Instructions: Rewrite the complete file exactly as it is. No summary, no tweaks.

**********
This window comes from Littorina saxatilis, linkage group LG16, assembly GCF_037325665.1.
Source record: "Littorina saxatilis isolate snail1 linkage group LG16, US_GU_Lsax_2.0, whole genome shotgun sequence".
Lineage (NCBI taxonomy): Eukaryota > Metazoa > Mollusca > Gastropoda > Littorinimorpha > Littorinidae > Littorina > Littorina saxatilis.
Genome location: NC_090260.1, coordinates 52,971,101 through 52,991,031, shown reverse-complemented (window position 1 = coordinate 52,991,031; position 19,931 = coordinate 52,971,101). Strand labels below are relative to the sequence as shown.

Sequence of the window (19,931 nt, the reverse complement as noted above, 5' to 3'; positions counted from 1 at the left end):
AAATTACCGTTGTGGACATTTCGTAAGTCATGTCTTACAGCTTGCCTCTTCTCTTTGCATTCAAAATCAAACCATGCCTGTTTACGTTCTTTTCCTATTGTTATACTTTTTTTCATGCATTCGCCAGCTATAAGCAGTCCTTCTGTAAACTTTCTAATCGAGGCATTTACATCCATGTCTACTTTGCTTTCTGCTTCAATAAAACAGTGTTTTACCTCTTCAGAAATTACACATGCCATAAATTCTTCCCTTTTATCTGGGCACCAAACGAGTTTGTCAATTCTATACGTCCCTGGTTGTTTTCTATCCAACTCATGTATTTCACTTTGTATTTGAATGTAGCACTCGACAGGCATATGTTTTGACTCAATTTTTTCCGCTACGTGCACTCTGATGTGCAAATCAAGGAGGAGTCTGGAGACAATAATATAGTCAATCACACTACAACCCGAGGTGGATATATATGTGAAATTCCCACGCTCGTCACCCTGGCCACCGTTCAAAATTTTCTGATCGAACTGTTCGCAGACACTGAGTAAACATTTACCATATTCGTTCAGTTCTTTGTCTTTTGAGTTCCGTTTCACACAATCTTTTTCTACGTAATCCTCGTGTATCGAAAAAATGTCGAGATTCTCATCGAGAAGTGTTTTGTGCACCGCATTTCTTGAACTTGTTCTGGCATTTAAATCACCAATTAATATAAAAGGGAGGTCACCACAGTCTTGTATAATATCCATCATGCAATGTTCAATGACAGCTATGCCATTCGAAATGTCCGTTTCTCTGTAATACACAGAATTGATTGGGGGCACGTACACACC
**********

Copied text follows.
This window comes from Littorina saxatilis, linkage group LG16, assembly GCF_037325665.1.
Source record: "Littorina saxatilis isolate snail1 linkage group LG16, US_GU_Lsax_2.0, whole genome shotgun sequence".
Lineage (NCBI taxonomy): Eukaryota > Metazoa > Mollusca > Gastropoda > Littorinimorpha > Littorinidae > Littorina > Littorina saxatilis.
Genome location: NC_090260.1, coordinates 52,971,101 through 52,991,031, shown reverse-complemented (window position 1 = coordinate 52,991,031; position 19,931 = coordinate 52,971,101). Strand labels below are relative to the sequence as shown.

Sequence of the window (19,931 nt, the reverse complement as noted above, 5' to 3'; positions counted from 1 at the left end):
AAATTACCGTTGTGGACATTTCGTAAGTCATGTCTTACAGCTTGCCTCTTCTCTTTGCATTCAAAATCAAACCATGCCTGTTTACGTTCTTTTCCTATTGTTATACTTTTTTTCATGCATTCGCCAGCTATAAGCAGTCCTTCTGTAAACTTTCTAATCGAGGCATTTACATCCATGTCTACTTTGCTTTCTGCTTCAATAAAACAGTGTTTTACCTCTTCAGAAATTACACATGCCATAAATTCTTCCCTTTTATCTGGGCACCAAACGAGTTTGTCAATTCTATACGTCCCTGGTTGTTTTCTATCCAACTCATGTATTTCACTTTGTATTTGAATGTAGCACTCGACAGGCATATGTTTTGACTCAATTTTTTCCGCTACGTGCACTCTGATGTGCAAATCAAGGAGGAGTCTGGAGACAATAATATAGTCAATCACACTACAACCCGAGGTGGATATATATGTGAAATTCCCACGCTCGTCACCCTGGCCACCGTTCAAAATTTTCTGATCGAACTGTTCGCAGACACTGAGTAAACATTTACCATATTCGTTCAGTTCTTTGTCTTTTGAGTTCCGTTTCACACAATCTTTTTCTACGTAATCCTCGTGTATCGAAAAAATGTCGAGATTCTCATCGAGAAGTGTTTTGTGCACCGCATTTCTTGAACTTGTTCTGGCATTTAAATCACCAATTAATATAAAAGGGAGGTCACCACAGTCTTGTATAATATCCATCATGCAATGTTCAATGACAGCTATGCCATTCGAAATGTCCGTTTCTCTGTAATACACAGAATTGATTGGGGGCACGTACACACC